Last month, Bay Bulletin reported the good news that underwater grasses were on the rise in the Chesapeake, thanks to nutrient reductions. That good news has turned into great news, as mapping has revealed that SAV (submerged aquatic vegetation) in the Bay have, for the first time, totaled more than 100,000 acres.SAV in the Choptank River. Photo: Ben Fertig
According to the Chesapeake Bay Program, mapping of the Chesapeake in 2017 estimated just under 105,000 acres of underwater grasses, which is “the highest amount ever recorded by the Virginia Institute of Marine Science (VIMS) and the first time in our decades-long history of monitoring this critical habitat that the total abundance surpassed 100,000 acres,” the Program says. “This marks the third consecutive year in which the acreage of underwater grasses reported for the Bay was the highest ever recorded since annual surveying began in 1984.”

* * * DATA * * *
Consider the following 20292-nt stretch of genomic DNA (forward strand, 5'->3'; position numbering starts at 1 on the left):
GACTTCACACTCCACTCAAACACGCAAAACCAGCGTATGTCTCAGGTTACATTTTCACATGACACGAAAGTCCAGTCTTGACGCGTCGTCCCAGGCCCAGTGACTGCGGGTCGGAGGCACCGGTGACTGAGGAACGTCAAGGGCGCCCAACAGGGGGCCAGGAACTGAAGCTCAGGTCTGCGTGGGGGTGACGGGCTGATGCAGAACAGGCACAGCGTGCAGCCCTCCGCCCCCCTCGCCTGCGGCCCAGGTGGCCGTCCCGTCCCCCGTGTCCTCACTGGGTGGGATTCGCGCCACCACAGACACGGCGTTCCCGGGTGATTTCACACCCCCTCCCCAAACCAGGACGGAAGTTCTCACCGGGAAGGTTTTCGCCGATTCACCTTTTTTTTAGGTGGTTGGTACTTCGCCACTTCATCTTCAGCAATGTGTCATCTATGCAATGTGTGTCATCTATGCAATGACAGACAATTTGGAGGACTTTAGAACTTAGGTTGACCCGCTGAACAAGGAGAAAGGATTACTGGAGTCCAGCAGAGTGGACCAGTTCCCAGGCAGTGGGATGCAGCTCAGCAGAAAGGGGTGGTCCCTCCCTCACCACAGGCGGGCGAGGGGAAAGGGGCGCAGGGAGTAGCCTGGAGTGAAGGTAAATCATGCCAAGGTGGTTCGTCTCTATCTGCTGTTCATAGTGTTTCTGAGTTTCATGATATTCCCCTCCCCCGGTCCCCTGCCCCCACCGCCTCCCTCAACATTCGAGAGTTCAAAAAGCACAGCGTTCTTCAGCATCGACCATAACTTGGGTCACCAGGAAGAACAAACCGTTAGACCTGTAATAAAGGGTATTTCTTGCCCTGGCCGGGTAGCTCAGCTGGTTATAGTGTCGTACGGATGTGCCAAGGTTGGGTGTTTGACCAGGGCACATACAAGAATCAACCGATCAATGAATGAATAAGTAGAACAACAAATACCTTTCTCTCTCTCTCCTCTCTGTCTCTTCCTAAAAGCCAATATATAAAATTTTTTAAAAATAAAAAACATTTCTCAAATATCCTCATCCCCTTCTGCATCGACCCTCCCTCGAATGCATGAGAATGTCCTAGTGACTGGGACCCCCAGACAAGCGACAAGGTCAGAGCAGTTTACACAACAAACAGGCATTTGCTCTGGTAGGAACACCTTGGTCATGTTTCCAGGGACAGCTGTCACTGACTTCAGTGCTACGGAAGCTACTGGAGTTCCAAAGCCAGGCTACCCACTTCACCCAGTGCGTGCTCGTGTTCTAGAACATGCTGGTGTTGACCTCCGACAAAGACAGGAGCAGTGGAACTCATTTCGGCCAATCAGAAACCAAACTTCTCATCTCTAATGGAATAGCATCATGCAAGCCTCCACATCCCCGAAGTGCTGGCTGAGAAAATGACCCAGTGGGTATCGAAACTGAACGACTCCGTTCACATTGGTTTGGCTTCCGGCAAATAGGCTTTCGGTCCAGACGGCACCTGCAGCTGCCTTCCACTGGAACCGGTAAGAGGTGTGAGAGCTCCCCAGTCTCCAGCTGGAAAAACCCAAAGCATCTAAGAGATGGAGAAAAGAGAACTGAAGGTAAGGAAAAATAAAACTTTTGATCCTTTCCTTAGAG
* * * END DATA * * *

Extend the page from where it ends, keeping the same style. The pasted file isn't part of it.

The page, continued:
The most recent total is nearly 15,000 acres greater that the Program’s restoration target for 2017 and 57 percent of the goal called for in the Chesapeake Bay Watershed Agreement.
The Program notes that significant increases in very salty, moderately salty, and tidal fresh regions of the Chesapeake are responsible for the abundance of different types of vegetation.
Among the locations with increases in underwater grasses from 2016 to 2017 were: the Bush River, from 62 to 126 acres; the Patapsco River, from 3 to 14 acres; the Lower Patuxent River, from 32 to 130 acres; the Anacostia River, from 8 to 13 acres; and the Upper James River, from 92 to 448 acres.
Brooke Landry, a Natural Resources Biologist with the Maryland DNR and Chair of the Chesapeake Bay Program’s Submerged Aquatic Vegetation Workgroup, notes that increases in SAV are important for many reasons. “SAV is so much more than the plants themselves,” she says. “They mean clear water and shoreline protection, carbon sequestration and climate mitigation. They mean more fish and crabs and waterfowl. And they mean memorable vacations and a healthy environment.”